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Banking Revolution: CEO Jane Fraser’s ‘Project Bora Bora’ May Lead to Significant Job Cuts in Citigroug
Job Cuts at Citigroup – Introduction
Project Bora Bora aims to streamline the company and reduce costs. Executives will see cuts beyond 10% due to Fraser’s push to eliminate regional managers, co-heads and others with overlapping responsibilities. The exact number of layoffs has not been disclosed, but the announcement has caused anxiety among the bank’s 240,000 employees.
Jane Fraser took over as Citigroup’s CEO in February, becoming the first woman to lead a major Wall Street bank. The overhaul is part of her strategy to reposition the bank for growth after years of underperformance. Fraser’s plans include simplifying the bank’s management structure, exiting certain consumer operations in 13 markets outside the U.S., and investing more in wealth management and digital banking.
Job cuts are often a part of corporate restructurings, especially in the banking industry where technology and automation are reducing the need for certain roles. However, the potential scale of the cuts discussed at Citigroup has raised eyebrows, especially given the bank’s size and global reach.
The company hasn’t given any indication of when it will finalize its plans for Project Bora Bora. As with any restructuring plan, the job cut estimates could change as the plan takes shape. Employees, meanwhile, are anxiously waiting for any updates. While layoffs are never easy, Fraser has pledged to handle them with respect and empathy. She has also outlined plans to improve the bank’s diversity and inclusion efforts, and to invest in training and development to help staff adapt to the changing needs of the bank.
Citigroup is contemplating significant job cuts as part of CEO Jane Fraser’s company overhaul, known internally as Project Bora Bora. During discussions about the restructure, managers and consultants have reportedly debated laying off at least 10% of employees in several major departments. Fraser, who announced in September that her corporate revamp would result in an unspecified number of redundancies, aims to eliminate overlapping duties by removing regional managers, co-heads, and other similar roles. These planned cuts are said to be in their early stages and figures may change in the future.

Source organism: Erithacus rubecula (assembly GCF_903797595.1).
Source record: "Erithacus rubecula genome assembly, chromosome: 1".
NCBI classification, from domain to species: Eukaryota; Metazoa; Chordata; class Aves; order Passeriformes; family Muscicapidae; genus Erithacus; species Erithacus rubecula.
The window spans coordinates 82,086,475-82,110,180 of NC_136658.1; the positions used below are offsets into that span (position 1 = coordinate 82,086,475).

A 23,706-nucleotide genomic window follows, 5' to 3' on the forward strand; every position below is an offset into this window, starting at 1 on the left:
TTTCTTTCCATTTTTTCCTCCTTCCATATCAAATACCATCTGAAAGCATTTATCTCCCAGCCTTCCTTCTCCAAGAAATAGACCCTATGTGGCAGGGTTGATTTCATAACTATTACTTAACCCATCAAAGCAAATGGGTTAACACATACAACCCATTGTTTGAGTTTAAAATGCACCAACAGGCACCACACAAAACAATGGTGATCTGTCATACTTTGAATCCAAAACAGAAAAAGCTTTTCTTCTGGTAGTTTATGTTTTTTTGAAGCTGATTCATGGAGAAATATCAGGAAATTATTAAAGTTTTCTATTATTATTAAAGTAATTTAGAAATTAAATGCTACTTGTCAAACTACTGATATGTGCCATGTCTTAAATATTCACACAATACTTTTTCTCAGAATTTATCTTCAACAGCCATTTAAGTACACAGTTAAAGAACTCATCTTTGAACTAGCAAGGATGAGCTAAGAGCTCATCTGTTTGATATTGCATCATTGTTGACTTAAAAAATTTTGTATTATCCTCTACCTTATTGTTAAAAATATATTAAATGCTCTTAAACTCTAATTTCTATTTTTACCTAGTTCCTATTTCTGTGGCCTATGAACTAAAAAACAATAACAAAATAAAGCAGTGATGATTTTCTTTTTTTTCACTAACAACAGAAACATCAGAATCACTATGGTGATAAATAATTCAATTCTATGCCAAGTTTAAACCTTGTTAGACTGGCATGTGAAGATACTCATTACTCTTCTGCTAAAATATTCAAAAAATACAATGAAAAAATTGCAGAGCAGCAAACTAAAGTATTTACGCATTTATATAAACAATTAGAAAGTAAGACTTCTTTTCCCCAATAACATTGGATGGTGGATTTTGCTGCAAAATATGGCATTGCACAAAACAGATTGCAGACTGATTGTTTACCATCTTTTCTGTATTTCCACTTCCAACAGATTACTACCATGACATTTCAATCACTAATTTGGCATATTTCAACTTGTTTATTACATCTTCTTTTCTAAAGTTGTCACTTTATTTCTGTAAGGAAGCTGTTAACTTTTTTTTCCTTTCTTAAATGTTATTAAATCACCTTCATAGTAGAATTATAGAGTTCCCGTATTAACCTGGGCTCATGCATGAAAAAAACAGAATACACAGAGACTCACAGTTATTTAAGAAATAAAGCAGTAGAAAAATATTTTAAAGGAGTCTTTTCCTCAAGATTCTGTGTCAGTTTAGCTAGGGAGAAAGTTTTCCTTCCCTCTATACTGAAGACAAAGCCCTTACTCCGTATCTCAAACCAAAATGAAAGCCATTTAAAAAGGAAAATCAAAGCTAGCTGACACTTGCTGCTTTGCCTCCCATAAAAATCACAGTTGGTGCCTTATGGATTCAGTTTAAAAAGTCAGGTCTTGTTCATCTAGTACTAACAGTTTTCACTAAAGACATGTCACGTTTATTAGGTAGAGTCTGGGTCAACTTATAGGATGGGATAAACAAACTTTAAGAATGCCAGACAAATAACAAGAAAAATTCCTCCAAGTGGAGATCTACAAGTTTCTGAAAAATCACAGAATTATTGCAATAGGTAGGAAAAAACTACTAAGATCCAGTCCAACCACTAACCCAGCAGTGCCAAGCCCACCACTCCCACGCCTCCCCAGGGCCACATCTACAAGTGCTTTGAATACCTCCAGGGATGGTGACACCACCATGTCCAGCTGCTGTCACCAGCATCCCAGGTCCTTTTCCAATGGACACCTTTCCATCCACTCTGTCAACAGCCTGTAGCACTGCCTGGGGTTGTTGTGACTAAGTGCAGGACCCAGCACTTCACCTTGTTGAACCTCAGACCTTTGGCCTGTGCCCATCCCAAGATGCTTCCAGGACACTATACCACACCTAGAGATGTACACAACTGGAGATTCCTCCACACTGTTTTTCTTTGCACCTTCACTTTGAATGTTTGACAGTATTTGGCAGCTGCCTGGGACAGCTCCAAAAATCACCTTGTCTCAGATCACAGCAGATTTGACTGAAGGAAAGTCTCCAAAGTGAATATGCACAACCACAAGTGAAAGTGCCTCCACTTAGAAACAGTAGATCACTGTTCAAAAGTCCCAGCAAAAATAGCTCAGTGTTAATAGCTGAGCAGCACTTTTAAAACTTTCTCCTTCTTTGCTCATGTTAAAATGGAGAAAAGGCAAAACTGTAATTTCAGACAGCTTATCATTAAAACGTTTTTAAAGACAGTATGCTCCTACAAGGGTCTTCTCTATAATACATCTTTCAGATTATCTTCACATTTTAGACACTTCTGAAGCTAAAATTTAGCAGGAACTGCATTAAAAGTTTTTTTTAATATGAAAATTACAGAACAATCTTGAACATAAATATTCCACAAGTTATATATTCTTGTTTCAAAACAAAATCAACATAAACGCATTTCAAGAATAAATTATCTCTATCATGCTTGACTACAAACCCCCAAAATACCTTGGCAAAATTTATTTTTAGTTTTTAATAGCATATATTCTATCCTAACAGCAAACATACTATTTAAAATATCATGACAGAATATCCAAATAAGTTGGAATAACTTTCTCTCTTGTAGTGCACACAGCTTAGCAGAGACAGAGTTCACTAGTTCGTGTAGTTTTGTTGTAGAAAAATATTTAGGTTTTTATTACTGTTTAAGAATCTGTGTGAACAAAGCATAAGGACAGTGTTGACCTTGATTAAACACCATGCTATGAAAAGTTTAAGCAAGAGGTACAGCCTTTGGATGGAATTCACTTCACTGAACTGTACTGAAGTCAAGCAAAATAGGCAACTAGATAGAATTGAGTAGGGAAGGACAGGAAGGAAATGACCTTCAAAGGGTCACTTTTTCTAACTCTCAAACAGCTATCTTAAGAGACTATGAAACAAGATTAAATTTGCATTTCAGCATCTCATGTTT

Simplify Bank Structure
The changes are part of Fraser’s strategy to simplify the bank’s structure, reduce costs and improve returns. In addition to reducing headcount, Fraser is also pushing to get rid of unnecessary layers of management and bureaucracy. However, the move has triggered anxieties among employees who are fearful about their job security.
Project Bora Bora also involves merging certain businesses, reducing the number of products and services, and reorganizing teams around segments of customers rather than products. The cuts are expected to occur in units including the consumer bank, the investment bank and the wealth management division.
Fraser, who became Citigroup’s first female CEO in March, is under pressure to restructure the bank, which has been struggling with low returns, regulatory issues and outdated technology. Her plan is meant to improve the bank’s performance by focusing on businesses where Citigroup has a competitive advantage and getting out of those where it doesn’t.
While the potential job cuts are causing concerns, Fraser has also been trying to reassure employees. In a recent town hall meeting, she sought to address these concerns, saying that the bank will be “fair and sensitive” in handling the layoffs.
“We understand this is hard news,” Fraser said, according to a person who attended the meeting. “We will make this transition as smooth as possible, and we will be there to support our people.”
Citigroup, which is the third-largest U.S. bank by assets, has not publicly disclosed how many jobs will be cut, but the drastic measures underline the challenges the bank faces as it tries to turn itself around.
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